After the Boston Red Sox cleared one hurdle, winning the American League Division Series, they immediately face another:

Defending World Series champion Houston.

“I don’t know too much about them,” quipped Boston Manager Alex Cora after the Red Sox ALDS win over New York.

Of course Cora knows the Astros, having been their bench coach last year – a year when Houston beat Boston three games to one in the ALDS.

Boston is better this year, with a major league-best 108 wins in the regular season. Cora knows better than to call Houston an underdog.

“What they did to the Indians (three-game sweep in the ALDS), that was impressive,” Cora said. “It seems like they’re playing their best baseball at the right time.”

And, frankly, a hot Houston Astros team is the favorite in the best-of-seven AL Championship Series, which starts Saturday night at Fenway Park.

Give the Red Sox credit for their record. Boston, with the addition of slugger J.D. Martinez and a MVP season from Mookie Betts, led the majors with 876 runs.

Houston scored 797 this season after leading the majors last year with 896. But the Astros’ pitching is greatly improved.

The Astros had a 4.12 ERA in 2017 (4.27 out of the bullpen). This year, Houston enjoyed a full season of Justin Verlander, added Gerrit Cole as a No. 2 starter, and made upgrades in the pen, including midseason additions of Roberto Osuna and Ryan Pressly. The result: a league-leading 3.11 ERA (3.03 out of the bullpen).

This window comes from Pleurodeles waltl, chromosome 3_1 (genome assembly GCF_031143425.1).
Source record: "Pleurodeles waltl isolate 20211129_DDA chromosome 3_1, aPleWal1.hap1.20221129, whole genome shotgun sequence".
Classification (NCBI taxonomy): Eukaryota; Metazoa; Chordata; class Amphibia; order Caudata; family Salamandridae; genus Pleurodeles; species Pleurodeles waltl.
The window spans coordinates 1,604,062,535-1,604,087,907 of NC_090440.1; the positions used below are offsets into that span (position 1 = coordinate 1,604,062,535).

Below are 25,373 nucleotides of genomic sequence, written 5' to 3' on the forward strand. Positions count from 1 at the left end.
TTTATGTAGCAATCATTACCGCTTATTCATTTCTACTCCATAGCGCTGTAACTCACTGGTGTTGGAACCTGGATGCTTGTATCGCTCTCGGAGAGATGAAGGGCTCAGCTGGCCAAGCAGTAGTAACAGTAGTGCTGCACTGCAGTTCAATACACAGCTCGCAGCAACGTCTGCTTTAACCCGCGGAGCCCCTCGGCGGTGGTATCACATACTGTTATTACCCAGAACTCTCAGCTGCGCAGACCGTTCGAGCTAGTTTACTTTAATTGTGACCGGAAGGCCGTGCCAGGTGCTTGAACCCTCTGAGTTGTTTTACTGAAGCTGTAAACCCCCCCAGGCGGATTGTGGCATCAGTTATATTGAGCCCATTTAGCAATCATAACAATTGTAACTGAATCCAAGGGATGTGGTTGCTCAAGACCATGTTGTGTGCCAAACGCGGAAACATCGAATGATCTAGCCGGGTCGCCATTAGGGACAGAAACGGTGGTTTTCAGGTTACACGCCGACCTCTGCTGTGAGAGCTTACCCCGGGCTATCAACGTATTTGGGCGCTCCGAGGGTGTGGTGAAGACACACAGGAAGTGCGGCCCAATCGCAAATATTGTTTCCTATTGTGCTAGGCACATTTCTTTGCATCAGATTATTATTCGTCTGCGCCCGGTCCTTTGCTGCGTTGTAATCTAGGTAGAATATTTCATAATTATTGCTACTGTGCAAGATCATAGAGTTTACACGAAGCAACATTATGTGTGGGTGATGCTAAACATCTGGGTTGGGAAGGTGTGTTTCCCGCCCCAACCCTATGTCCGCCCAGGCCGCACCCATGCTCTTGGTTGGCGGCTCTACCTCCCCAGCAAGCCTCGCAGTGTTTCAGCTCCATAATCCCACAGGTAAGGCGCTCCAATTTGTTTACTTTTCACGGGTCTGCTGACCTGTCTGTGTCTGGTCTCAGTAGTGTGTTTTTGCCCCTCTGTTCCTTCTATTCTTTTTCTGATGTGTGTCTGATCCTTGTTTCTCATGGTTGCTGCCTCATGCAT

“They can pitch. They’re playing great defense. They’re swinging the bat well,” Cora said. “They’re a complete team.”

Houston won 103 games. The Astros played in a stronger division, top-to-bottom, than Boston, which feasted on the Orioles and Blue Jays for a combined 31-7 record.

While the Astros may have been in the shadow of Boston’s record run, Houston showed its might in the ALDS, outscoring the Indians 21-6.

Houston had its hands full in the AL West this year. On Aug. 20, Houston was 75-50, tied for first with Oakland, and the Mariners only 31/2 games back.

The Astros shifted into another gear, went 28-9 the rest of the way, and then took care of the Indians.

Boston, meanwhile, had a nine-game lead on Aug. 20, went 20-16 the remainder of the season, resting players and being cautious with injured ones.

The Red Sox got some mojo by beating the Yankees, especially the last two games in the Bronx. But the Astros are in a groove of their own.

It’s starts with pitching.

Verlander (2.52 ERA) pitched five no-hit innings against Cleveland before yielding two runs in the sixth.

Cole (2.88) limited Cleveland to three hits and one run over seven innings.

Dallas Keuchel (3.74) allowed two runs over five innings. Likely No. 4 starter Charlie Morton (3.13) did not need to pitch.

The starters did not have to go deep because Houston’s bullpen allowed four hits and one run in 92/3 innings.

Lance McCullers, a starter most of the year, pitched two scoreless relief outings. Collin McHugh pitched two hitless innings. Osuna, acquired from the Blue Jays, made two appearances (no runs, one save) and Pressly (once a Portland Sea Dogs reliever, acquired from the Twins) yielded only a walk in his two games (21/3 innings).

The Houston bats are on fire. The Astros batted .327 with eight home runs against Cleveland. World Series MVP George Springer, whose home run total (22) was down from last year (34), batted .429 against the Indians with three homers.

“I just think it’s one of those times where the lights get brighter, the stage gets a little bit bigger,” Springer said after Game 3.

The stage comes to Fenway Park Saturday.

Kevin Thomas can be reached at 791-6411 or:

[email protected]

Twitter: ClearTheBases

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